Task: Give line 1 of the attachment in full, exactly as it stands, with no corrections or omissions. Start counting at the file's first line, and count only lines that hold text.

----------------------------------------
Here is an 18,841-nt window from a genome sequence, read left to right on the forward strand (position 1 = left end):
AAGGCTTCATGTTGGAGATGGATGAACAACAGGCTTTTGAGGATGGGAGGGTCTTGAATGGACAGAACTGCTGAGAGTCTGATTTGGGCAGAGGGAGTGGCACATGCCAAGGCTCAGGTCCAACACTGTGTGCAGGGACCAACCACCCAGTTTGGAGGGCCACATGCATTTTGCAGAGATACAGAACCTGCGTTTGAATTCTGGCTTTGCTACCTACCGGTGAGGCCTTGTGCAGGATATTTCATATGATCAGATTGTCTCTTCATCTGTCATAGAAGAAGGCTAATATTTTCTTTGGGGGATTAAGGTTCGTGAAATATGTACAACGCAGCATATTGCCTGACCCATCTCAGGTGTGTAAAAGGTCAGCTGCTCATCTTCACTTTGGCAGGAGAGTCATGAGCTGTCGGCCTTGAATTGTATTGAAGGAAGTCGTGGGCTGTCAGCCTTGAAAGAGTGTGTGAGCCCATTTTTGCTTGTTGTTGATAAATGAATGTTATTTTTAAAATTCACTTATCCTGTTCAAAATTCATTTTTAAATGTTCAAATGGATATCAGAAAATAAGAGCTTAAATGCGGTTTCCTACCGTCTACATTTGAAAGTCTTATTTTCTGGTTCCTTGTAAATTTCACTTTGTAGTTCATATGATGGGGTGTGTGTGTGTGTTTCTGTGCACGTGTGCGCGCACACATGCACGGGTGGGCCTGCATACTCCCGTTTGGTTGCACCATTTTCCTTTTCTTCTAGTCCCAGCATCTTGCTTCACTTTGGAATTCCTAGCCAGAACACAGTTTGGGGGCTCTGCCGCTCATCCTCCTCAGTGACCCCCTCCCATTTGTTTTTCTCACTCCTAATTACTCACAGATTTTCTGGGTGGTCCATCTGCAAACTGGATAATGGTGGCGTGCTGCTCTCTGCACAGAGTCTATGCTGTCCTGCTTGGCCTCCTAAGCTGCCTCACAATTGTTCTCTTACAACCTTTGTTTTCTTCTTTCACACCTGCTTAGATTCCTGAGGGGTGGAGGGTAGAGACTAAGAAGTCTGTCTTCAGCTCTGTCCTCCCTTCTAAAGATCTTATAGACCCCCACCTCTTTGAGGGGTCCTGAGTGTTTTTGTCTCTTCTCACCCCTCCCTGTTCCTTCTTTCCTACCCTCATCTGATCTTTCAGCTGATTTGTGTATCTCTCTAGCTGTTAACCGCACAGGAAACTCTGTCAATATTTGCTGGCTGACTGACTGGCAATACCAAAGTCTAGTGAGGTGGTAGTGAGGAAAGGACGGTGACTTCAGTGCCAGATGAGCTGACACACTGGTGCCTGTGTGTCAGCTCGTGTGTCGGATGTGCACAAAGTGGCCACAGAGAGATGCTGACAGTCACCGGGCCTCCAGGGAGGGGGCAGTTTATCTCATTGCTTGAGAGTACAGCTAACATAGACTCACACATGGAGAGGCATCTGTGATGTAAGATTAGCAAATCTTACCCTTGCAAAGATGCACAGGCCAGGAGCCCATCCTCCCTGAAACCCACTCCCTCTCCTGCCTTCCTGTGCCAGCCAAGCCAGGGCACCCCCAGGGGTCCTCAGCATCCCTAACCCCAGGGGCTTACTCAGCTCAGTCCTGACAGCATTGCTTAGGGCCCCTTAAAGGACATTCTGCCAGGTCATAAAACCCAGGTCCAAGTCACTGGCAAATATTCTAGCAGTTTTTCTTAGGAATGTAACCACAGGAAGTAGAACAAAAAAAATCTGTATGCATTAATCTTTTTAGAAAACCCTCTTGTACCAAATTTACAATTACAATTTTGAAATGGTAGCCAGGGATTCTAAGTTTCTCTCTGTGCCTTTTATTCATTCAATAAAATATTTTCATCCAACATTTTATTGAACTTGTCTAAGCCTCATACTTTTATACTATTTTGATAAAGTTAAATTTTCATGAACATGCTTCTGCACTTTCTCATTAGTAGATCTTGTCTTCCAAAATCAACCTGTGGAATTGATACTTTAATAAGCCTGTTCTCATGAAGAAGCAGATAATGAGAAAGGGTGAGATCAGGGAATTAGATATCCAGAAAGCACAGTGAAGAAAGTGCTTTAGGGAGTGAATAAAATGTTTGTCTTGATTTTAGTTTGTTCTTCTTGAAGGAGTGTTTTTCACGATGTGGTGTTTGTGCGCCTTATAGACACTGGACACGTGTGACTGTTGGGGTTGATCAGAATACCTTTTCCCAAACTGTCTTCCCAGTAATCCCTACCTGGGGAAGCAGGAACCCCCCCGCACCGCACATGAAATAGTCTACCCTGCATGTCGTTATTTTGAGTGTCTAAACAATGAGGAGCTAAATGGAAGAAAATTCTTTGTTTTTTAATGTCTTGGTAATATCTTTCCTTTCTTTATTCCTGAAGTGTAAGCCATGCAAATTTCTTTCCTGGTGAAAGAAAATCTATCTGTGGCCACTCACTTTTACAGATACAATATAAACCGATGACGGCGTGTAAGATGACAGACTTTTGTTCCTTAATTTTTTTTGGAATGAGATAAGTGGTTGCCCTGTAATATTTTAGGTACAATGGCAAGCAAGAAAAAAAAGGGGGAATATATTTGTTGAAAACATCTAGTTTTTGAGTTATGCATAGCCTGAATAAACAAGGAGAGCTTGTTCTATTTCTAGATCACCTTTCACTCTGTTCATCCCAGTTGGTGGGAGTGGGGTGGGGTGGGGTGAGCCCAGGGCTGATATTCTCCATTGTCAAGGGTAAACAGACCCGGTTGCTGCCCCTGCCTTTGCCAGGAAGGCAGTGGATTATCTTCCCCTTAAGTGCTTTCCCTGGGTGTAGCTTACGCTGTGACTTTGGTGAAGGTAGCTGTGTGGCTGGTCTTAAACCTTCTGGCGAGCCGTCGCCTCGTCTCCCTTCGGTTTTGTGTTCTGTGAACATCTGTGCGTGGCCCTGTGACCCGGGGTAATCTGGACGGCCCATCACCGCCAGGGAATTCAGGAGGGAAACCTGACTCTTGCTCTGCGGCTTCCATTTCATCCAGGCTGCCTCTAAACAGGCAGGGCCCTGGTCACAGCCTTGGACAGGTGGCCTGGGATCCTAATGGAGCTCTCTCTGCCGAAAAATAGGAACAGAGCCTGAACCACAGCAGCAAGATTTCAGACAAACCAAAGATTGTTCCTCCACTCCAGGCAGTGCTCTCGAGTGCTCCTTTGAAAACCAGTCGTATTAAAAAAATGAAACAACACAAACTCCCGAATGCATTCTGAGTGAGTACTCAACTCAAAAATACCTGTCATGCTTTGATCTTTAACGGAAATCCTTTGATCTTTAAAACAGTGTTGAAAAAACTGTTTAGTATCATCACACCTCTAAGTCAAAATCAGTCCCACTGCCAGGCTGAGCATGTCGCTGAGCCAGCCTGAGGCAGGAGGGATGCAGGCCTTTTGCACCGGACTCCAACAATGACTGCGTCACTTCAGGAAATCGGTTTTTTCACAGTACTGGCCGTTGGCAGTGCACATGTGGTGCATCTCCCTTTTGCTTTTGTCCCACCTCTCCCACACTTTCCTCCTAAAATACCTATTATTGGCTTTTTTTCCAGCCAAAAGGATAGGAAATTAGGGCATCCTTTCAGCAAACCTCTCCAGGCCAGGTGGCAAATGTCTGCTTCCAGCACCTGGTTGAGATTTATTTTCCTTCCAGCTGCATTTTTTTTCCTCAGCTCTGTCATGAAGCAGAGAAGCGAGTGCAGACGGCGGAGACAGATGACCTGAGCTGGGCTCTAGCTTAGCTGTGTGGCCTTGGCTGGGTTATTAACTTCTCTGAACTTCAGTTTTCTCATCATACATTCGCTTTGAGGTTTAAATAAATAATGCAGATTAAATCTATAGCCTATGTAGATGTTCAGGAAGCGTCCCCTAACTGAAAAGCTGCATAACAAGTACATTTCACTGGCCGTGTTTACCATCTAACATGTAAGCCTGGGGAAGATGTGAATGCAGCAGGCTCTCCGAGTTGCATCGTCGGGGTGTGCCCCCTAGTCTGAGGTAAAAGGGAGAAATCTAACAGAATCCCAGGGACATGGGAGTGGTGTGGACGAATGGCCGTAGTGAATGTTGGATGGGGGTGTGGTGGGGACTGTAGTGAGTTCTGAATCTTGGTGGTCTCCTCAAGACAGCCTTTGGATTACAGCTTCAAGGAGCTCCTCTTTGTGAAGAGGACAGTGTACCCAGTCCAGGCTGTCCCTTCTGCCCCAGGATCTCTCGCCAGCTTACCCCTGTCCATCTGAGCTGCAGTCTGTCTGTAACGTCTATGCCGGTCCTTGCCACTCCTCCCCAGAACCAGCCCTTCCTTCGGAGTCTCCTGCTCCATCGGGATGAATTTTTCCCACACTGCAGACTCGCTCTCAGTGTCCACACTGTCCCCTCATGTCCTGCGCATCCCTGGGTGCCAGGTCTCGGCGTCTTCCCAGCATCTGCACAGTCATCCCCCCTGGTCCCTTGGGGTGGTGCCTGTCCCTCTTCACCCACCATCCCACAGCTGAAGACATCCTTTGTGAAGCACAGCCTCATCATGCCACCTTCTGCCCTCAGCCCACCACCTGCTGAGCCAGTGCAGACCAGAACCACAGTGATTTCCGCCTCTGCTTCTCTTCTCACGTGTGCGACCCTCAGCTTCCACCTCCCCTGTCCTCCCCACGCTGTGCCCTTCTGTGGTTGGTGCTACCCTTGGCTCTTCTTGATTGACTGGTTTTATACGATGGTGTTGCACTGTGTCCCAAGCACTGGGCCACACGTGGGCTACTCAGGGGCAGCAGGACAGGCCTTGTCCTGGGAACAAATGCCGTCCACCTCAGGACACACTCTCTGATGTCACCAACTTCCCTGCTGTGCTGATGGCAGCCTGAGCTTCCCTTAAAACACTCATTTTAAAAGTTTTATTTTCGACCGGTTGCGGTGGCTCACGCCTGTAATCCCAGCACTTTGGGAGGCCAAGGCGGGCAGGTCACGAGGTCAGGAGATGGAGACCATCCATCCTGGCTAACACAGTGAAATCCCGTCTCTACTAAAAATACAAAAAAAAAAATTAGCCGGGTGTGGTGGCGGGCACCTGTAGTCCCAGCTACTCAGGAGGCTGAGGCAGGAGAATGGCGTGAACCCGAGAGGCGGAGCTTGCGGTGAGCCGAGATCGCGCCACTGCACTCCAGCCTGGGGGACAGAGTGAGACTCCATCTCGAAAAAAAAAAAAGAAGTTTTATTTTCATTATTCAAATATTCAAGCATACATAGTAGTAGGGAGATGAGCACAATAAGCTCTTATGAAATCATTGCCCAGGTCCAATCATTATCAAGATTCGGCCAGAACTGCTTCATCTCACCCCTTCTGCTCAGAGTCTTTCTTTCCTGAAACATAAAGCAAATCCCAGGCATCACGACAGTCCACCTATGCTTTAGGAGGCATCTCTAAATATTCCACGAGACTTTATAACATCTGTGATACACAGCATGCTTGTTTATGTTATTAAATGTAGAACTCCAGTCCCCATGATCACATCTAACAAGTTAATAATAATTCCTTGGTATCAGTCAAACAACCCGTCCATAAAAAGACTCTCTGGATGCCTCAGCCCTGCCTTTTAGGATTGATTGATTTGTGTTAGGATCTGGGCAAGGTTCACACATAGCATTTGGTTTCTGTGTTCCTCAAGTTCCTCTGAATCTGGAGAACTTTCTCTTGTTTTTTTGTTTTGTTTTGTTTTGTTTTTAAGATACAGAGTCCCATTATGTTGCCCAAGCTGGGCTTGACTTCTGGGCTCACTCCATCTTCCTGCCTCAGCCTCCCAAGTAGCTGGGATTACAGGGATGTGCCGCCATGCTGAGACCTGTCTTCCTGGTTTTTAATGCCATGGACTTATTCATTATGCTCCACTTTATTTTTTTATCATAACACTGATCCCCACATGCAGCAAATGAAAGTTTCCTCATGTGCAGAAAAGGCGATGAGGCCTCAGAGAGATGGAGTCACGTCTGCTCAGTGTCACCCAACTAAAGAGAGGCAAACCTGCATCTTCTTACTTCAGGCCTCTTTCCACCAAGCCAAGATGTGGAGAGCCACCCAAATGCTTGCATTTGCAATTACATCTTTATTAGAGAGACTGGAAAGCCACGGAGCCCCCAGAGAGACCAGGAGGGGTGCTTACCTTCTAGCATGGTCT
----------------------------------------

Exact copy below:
Here is an 18,841-nt window from a genome sequence, read left to right on the forward strand (position 1 = left end):